"That leaves the last one for me," added Dean.

A line of fire from Angel's nose reached out and struck one her attackers. The wounded 109 dove away quickly.

"Mine's runnin," shouted Butterfield.

"The other two are following him," added Ben, "looks like we're clear."

It was a quiet flight the rest of the way to France. As we neared the target zone, they came after us again.

"Two110's inbound!" shouted Glen from the ball turret, "9:00 Low and on our Six!"

"One of our little friends is on the Six," called John, "he won't be troubling us today."

A stream of tracers swept across Angel. I heard Dean shout, but could tell he wasn't hit too badly from his cursing afterward. My brand new side window blew out again as I nearly bought it yet again. I could feel the shakes starting. Then I heard it, one of the engines revving up. I squinted out my broken side window through the frigid wind to see the #2 engine running wild. Alan and I both grabbed for the engine controls, but somehow I beat him to them. I flipped the cutoff switches and feathered the engine. It coughed as it spun down, then went silent.

"Head's up John!" called Glen, "he's going after our Six."

"I'm on him," John said. "I'm pounding him, but he's still coming!"

Tracers swept across Angel's other wing. The engine housing of the outbound engine disintegrated into fragments and black smoke. I hit the bottle on #4 while Alan flipped the cutoffs this time. Another of Angel's props slowed to a stop. With two engines out, and a full bomb load she was too heavy to stay in the air. We started dropping.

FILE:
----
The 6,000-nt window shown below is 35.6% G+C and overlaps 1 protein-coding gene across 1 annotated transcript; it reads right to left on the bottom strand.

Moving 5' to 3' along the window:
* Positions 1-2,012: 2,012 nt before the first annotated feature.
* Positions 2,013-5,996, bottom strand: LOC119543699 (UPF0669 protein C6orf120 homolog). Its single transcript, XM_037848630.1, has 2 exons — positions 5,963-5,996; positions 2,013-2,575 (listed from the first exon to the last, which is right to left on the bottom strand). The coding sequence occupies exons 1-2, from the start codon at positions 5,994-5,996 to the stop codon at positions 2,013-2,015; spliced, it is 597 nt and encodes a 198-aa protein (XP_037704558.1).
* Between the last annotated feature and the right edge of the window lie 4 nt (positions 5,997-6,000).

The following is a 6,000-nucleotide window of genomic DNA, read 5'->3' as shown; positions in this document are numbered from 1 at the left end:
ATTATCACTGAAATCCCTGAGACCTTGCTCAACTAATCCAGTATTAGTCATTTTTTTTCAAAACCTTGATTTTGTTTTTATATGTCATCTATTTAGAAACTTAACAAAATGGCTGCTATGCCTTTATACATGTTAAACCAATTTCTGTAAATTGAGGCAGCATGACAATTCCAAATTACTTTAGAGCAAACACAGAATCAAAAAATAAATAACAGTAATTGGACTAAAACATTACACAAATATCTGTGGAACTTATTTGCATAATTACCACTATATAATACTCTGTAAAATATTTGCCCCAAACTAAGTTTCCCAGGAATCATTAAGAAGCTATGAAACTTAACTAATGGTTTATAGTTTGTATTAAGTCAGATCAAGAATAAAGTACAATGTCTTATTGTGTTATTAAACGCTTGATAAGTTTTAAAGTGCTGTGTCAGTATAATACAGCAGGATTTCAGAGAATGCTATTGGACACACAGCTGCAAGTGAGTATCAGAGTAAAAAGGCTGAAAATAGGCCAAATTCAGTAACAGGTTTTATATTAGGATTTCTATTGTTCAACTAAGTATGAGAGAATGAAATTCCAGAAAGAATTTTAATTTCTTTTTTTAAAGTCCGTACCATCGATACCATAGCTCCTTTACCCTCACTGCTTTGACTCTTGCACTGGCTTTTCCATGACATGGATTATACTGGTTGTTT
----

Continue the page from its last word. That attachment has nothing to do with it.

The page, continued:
"Abort the mission!" I yelled as Alan and I both pulled back hard on the wheel. "Butterfield, jettison the bomb load! Repeat jettison the bomb load now! Now! Now damn it!!" I felt Angel start to shudder. Her decent began to slow as we shed tons of dead weight.

"Bombs jettisoned Capin!" called Butterfield.

"He's coming around again!" shouted Glen, "1:30 level, get on him Dean!"

"I'm trying," Dean replied, "can't get lined up on him!"

The 110's tracers hit the remains of the #4 engine again. I held my breath, but fortunately nothing else let go.

"He's breaking off!" said Glen, "looks like we're clear."

We continued our decent. With two engines out, it was going to be a long slow trip home. I managed to level Angel off at 9000 feet. Alan looked at me.

"We're a straggler now. They'll be coming after us in packs," he said.

I hit my intercom switch, "All stations, pick up your visual search. They'll be on us soon."

Black flowers of smoke blossomed ahead as anti-aircraft batteries below took pot shots at us. When the flak stopped, I knew they were coming. "They stopped shooting at us, look for inbound fighters," I warned.

"190 at 12:00 Low!" yelled Glen from the ball turret.

"109's inbound, two at 12:00, 12:00 High, and 10:30," called Ben from the top turret.

"I missed the 190!" warned Glen.

"I winged him, but he's still coming," added Butterfield from the nose.

"The high one's good, I can't hit him," warned Ben.

"Same for the 10:30!" yelled Dean from up front.

The butcherbird's claws raked angel's belly. Rounds blew through the floor and into the cabin. Alan jerked as he took a round through each leg. He screamed once and passed out. The butcherbird's fire walked its way back to the ball turret. I heard Glen cry out as rounds punched through his turret.

"Tom, Alan's hit bad, get up here and take care of him!" I ordered. "Glen, are you still there?" I asked, praying he'd answer.

"I'm OK Capin!" Glen replied. I let go of the breath I didn't realize I was holding. "My suit heater's gone and it's a little breezy in here with all the windows that guy opened. I'm glad we're down low already, but please get us home fast before I turn into a Popsicle!"

Before I could answer, the 109 above us stitched our tail as he zoomed past. I gave my controls a quick check and they seemed OK.